Guess what? The ‘destination’ visitor never existed |

Guess what? The ‘destination’ visitor never existed

Marc Carlisle
Marc Carlisle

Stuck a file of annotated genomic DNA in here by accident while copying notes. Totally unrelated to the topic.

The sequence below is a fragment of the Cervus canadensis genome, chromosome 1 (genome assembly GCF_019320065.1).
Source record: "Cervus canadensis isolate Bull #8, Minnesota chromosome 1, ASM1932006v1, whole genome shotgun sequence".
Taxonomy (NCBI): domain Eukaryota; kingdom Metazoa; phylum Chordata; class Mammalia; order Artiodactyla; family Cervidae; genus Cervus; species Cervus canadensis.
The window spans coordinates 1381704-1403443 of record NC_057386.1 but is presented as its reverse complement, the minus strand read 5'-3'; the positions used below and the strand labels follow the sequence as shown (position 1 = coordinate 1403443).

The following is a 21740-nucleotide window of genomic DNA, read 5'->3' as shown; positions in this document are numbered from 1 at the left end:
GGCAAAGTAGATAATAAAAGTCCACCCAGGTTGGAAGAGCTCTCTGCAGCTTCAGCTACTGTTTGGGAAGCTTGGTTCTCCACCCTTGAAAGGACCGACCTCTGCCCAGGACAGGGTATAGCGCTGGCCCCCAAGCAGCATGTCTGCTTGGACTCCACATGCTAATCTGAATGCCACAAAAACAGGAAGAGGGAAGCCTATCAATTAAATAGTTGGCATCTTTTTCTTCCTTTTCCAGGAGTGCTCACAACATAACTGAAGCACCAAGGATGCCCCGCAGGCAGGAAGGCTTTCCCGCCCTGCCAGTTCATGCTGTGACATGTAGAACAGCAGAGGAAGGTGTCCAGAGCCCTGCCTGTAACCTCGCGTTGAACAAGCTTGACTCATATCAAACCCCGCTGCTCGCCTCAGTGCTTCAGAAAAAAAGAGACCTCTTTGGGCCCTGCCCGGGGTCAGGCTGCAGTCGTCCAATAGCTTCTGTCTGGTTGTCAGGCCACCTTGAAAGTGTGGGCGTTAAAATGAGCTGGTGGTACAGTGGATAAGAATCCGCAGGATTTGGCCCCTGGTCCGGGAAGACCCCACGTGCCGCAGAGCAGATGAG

The legendary destination visitor never really existed.As the town of Breckenridge moves to take more of your money through a sales tax increase, it’s conducting a survey to ask business owners – not the general taxpayer – whether businesses would support an increase in marketing funding, which is the stated use of the money to be raised by a half-cent increase in your sales tax.These marketing funds, more than $1 million annually, would be used to help Breckenridge (the town, not the resort) stay competitive and fund the pursuit of the legendary “destination visitor.” The town might as well try and sell VCR’s in today’s DVD world, because there is not now, nor has there every been, any such animal as a destination visitor, and when anyone says that the goal must be to get more destination visitors, they are either woefully underinformed, or have a marketing degree.Consider this. In 1994, the typical white male booking a family ski vacation by phone or mail was presented by Breckenridge with a single, just one, product option – a six night minimum stay set by the lodging industry, preceded by a 21-day advance purchase requirement from the airlines, with a five-day lift ticket good only at one ski area. In 1994, lodging was at a premium and the airlines had yet to face competition among themselves, so both industries could enforce minimums and advance purchases and unintentionally combine to give the consumer only one option.This scenario created the illusion of something called a destination visitor, the family that absolutely wanted to stay all week and do nothing but ski. However, as the number of condos in Summit County grew by 5, 8, 10 percent a year, the six-night minimum slipped as a result of oversupply to five, then four, then three now two nights.At the airlines, a twenty-one day advance purchase became 14 days, then seven and, as with the lodging industry, last-minute deals became the norm. As a result, today’s family, now likely as not with a single head of household, can choose the trip length that fits its needs while skiing where it wants.And the families that truly wanted to spend a solid week each year on the slopes? They bought a time share or they built a home. If anyone can be called a destination visitor, it’s these folks, but they’ve dropped out of the lodging statistics even though they’re still coming to town.The destination skier is, and was, an illusion, a chimera created by a time when resort towns offered a single product, the six-night alpine vacation, and sold it by mail or phone. To get more destination skiers, the town, and all the other ski towns across the U.S. as well, would have to tear down hundreds of condos and timeshares to reduce the lodging supply, and somehow force United Airlines to reinforce a 21-day advance booking.And they’d have to get the resort to go back to a fixed-price daily lift ticket good only at Breckenridge and nowhere else.Yes, the ski resort helped kill the illusion of a destination visitor, not through the Buddy Pass, but through a blizzard of lift ticket options, two day, two of three day, three of four day, good at Breckenridge and the Basin and Vail and Beaver Creek and Keystone, and on and on, all of which gave the consumer flexibility and mobility. Flexible lodging and lift tickets allowed visitors to ski where they liked, and to take a day off from skiing and enjoy other activities, like the day spa, dog sledding, ice skating and more.Ironically, to market its many options, the resort, like many businesses in Breckenridge, hasn’t doubled its marketing budget.While marketing today is more hands-on, requiring more networking and contacts, more personal service to accommodate the instant gratification afforded customers via the Internet, or in person with better staff and staff training, the dollars spent by most smart businesses is flat or down.Moreover, in 2004 the resort’s marketing is very focused on producing results solely for Vail Resorts Inc. and not for the town in general. But that’s what happens when businesses go public; results take a higher priority than less tangible benefits.But the essence of marketing remains unchanged, knowing what you’re selling, and to whom, and in the new millennium, the town can’t sell a destination visit to a destination skier. The town is in the multi-option, maximum-flexibility, price-competitive, one-stop shopping, short-term vacation industry. Spending more money on marketing won’t increase business if you try and sell what no one really wanted in the first place.Marc Carlisle can be reached at

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